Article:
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Inheritance Tax, a tax on the wealthy? Urban myth or fact?

Inheritance Tax, a tax on the wealthy? Urban myth or fact?

Advertorial: Inheritance tax has been around in some form since 1796. Estate duty dates back to 1894 and over the years this tax has evolved into the inheritance tax (IHT) we know and love today which was introduced in 1986 as a replacement for Capital Transfer Tax (CTT).

When Harold Wilson’s government introduced CTT in 1975, it was intended that it would be more difficult to avoid paying the tax. Introduced was a lifetime charge to tax on gifts whenever they were made, certain exemptions and reliefs as well as a set of complicated rules for taxing property settled on trusts.

But everyone likes a challenge and the industry got busy trying to devise schemes to avoid paying the tax. A number of insurance-based mitigation packages were launched in the early 1980s that exploited the facility of giving an asset away and retaining an annual benefit from the gifted property while at the same time removing it from the estate for CTT purposes.

Enter modern day IHT and the gift with a reservation of benefits rule.

In this series of articles we will consider what is included in an estate, how it is calculated and the various exemptions and reliefs. We will also consider ways of mitigating IHT. 

There is more to an estate than you might expect. An estate can include the family home, its contents, cars, bank and building society accounts, investments (for example, shares and investment bonds) and a share of any assets owned jointly. It can also include certain gifts made during the deceased’s lifetime.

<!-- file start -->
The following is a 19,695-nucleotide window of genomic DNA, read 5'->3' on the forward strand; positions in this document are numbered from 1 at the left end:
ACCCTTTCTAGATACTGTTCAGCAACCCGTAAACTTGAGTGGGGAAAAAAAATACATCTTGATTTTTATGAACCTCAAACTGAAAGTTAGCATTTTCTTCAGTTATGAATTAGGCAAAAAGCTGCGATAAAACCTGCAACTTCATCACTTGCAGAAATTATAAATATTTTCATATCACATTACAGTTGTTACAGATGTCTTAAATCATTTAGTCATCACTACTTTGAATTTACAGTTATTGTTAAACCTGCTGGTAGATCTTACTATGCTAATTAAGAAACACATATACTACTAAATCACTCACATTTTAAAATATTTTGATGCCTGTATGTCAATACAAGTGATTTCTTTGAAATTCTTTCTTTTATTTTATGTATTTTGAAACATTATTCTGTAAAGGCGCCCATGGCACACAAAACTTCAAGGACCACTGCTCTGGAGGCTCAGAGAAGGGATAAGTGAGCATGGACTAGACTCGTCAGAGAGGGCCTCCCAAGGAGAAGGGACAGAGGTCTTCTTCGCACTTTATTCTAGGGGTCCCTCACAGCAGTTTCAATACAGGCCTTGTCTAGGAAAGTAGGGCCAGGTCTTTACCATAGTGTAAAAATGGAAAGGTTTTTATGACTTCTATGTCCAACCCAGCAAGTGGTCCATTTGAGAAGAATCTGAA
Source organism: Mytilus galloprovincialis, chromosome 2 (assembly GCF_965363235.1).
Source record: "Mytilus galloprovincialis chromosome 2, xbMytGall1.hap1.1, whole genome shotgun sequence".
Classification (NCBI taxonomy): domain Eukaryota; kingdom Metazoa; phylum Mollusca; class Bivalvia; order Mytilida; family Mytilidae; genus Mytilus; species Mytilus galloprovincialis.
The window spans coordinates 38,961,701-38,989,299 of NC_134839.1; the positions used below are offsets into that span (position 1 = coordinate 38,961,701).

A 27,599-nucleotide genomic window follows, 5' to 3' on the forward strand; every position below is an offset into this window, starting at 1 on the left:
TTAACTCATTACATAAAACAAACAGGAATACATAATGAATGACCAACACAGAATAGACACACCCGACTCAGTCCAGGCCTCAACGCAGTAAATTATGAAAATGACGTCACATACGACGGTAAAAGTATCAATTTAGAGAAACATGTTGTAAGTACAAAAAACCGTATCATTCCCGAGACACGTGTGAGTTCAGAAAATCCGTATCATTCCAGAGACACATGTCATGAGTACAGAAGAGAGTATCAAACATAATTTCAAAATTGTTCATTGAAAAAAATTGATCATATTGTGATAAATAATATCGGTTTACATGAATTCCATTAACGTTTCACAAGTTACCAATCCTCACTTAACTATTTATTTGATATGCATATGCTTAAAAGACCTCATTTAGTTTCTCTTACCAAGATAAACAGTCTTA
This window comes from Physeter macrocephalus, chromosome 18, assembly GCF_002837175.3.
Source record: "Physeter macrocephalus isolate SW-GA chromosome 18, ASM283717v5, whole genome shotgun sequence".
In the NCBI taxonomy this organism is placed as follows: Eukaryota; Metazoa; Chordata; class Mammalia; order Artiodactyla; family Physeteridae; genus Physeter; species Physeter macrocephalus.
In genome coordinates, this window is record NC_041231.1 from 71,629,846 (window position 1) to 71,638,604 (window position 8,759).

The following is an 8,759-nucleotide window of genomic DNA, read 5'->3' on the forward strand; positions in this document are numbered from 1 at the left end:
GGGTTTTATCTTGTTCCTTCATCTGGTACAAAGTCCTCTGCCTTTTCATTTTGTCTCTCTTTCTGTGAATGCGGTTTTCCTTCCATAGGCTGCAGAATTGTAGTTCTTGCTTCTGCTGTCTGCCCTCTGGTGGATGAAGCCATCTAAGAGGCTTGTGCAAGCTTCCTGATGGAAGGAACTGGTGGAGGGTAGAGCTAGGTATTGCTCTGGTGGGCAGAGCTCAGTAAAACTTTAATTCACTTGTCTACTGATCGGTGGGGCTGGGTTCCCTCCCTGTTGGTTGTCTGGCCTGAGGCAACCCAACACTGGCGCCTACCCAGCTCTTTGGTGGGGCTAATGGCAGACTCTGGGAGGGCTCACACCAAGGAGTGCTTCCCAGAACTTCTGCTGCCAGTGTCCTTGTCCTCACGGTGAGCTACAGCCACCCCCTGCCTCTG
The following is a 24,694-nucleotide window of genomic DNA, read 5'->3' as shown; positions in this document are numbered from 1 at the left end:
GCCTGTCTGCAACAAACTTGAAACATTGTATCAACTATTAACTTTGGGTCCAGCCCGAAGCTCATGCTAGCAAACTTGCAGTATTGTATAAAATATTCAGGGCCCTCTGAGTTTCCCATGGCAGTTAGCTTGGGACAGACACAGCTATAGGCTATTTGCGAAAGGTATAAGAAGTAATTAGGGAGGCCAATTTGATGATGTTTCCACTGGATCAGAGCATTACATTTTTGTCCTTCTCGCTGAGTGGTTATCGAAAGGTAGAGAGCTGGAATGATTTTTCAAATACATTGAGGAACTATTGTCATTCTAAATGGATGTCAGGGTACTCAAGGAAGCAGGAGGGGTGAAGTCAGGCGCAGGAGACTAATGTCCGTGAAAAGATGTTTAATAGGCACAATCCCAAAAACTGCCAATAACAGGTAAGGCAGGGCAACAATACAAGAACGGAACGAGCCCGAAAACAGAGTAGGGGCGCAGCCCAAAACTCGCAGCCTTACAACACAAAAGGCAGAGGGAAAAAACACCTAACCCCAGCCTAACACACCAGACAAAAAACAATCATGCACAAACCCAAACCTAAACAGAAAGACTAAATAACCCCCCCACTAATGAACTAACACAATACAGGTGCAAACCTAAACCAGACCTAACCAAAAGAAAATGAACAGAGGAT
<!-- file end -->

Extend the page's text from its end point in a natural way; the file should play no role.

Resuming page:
However, from the estate certain debts and liabilities can be deducted, such as funeral costs and relevant outstanding bills, like credit card debts. 

When arriving at the net value of the estate there are also exemptions and tax reliefs to be considered.

The rules surrounding tax reliefs, deductions and gifts can be complex but do play an important part of estate planning for clients.

Valuing an Estate

All assets that the deceased owned absolutely at the date of their death need to be valued and included in the IHT400 or IHT205 forms. But sometimes it can be difficult to establish whether an asset needs to be included and the value attached to that asset. 

When valuing a gift, most of the time the market value (realistic selling price) is used. But remember if the gift was part of assets that were worth more combined than split the value of the gift is the loss to the estate. For example, two vases together are worth £100,000 but separately they are worth £30,000. If the deceased gifted one of the vases the loss to the estate is actually £70,000 - the value of the vases together less the value of the vase that the estate retained.  

Jointly owned property

Where the deceased owned an asset with another person the whole asset must firstly be valued. Then the deceased’s share needs to be calculated and added to their estate.

Where the asset is a house and the other owner was not the deceased’s spouse or civil partner 10 per cent is taken off the other owner’s share if the house was situated in England, Wales or Northern Ireland. However, if the house is situated in Scotland £4,000 is taken off the whole asset before working out the deceased’s share.